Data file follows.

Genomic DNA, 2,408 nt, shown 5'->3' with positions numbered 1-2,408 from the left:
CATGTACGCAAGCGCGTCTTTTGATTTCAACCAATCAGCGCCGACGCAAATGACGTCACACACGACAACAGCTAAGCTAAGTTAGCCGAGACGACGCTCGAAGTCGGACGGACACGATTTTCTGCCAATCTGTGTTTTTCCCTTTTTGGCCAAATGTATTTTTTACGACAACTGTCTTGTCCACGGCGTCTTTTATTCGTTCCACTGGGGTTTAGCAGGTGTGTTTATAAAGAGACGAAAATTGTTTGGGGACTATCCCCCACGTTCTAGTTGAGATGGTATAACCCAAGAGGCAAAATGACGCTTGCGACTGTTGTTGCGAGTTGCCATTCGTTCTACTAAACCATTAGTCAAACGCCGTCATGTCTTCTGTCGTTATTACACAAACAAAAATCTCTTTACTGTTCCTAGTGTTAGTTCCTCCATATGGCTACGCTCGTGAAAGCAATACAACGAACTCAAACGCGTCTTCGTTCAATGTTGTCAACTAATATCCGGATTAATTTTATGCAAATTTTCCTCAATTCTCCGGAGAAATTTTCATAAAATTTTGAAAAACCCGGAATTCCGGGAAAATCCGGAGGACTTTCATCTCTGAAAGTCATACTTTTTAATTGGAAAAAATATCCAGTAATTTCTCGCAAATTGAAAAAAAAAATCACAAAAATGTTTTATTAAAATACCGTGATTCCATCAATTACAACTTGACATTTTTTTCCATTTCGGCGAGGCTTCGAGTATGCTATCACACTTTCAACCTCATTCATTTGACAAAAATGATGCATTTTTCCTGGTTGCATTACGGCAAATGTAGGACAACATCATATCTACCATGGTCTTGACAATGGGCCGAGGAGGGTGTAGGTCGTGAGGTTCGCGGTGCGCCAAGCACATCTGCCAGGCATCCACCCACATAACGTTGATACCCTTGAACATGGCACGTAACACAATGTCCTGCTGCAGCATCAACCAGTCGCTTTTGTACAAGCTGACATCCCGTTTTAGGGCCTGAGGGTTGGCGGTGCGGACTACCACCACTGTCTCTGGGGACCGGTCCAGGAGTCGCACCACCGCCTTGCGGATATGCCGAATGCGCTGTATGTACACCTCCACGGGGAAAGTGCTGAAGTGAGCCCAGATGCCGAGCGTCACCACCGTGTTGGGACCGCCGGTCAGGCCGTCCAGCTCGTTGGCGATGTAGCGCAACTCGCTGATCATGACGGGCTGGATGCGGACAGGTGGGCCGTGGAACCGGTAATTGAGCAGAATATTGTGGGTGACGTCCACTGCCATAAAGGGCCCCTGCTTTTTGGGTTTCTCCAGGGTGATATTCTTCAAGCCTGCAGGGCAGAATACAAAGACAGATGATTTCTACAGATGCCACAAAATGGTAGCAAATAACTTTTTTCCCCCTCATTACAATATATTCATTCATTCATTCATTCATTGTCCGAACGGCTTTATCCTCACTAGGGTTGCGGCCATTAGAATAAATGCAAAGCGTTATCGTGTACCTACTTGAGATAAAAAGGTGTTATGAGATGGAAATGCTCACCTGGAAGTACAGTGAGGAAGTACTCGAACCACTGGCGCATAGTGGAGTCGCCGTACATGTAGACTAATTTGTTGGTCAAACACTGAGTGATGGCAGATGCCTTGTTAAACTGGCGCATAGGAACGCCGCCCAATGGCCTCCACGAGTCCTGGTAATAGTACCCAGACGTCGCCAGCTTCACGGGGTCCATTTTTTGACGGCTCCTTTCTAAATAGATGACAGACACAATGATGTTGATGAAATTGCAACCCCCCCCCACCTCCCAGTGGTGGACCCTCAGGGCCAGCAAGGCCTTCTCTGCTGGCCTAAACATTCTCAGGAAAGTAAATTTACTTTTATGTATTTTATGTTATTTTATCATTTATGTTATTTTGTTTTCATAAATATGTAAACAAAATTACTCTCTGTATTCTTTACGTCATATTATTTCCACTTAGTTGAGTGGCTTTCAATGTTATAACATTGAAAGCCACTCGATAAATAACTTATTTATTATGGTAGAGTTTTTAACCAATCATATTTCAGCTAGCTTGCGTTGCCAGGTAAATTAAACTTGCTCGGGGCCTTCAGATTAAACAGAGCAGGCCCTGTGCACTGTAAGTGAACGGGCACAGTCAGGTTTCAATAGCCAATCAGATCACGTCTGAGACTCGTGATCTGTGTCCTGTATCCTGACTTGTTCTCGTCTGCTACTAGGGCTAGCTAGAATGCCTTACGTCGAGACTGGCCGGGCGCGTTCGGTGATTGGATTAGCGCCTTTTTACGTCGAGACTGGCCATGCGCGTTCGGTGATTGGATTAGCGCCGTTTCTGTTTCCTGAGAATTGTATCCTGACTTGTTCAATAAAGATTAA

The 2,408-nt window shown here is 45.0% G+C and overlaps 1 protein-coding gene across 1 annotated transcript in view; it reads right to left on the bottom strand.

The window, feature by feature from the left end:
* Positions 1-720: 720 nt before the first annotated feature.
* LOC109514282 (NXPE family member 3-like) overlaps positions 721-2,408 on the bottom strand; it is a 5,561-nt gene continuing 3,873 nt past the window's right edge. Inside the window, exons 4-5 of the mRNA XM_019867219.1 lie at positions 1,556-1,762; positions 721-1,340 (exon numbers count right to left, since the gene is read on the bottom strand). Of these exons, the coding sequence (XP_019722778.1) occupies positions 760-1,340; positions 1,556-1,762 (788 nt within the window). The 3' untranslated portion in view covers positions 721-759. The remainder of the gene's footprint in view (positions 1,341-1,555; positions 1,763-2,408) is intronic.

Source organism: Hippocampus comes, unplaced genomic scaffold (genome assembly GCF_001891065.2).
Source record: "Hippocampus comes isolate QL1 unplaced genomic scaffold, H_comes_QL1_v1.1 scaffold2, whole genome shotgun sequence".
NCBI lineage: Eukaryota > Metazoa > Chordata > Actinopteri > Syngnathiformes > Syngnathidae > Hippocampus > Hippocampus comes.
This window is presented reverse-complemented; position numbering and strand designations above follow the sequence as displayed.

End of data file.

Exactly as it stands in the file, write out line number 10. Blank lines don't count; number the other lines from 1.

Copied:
This window is presented reverse-complemented; position numbering and strand designations above follow the sequence as displayed.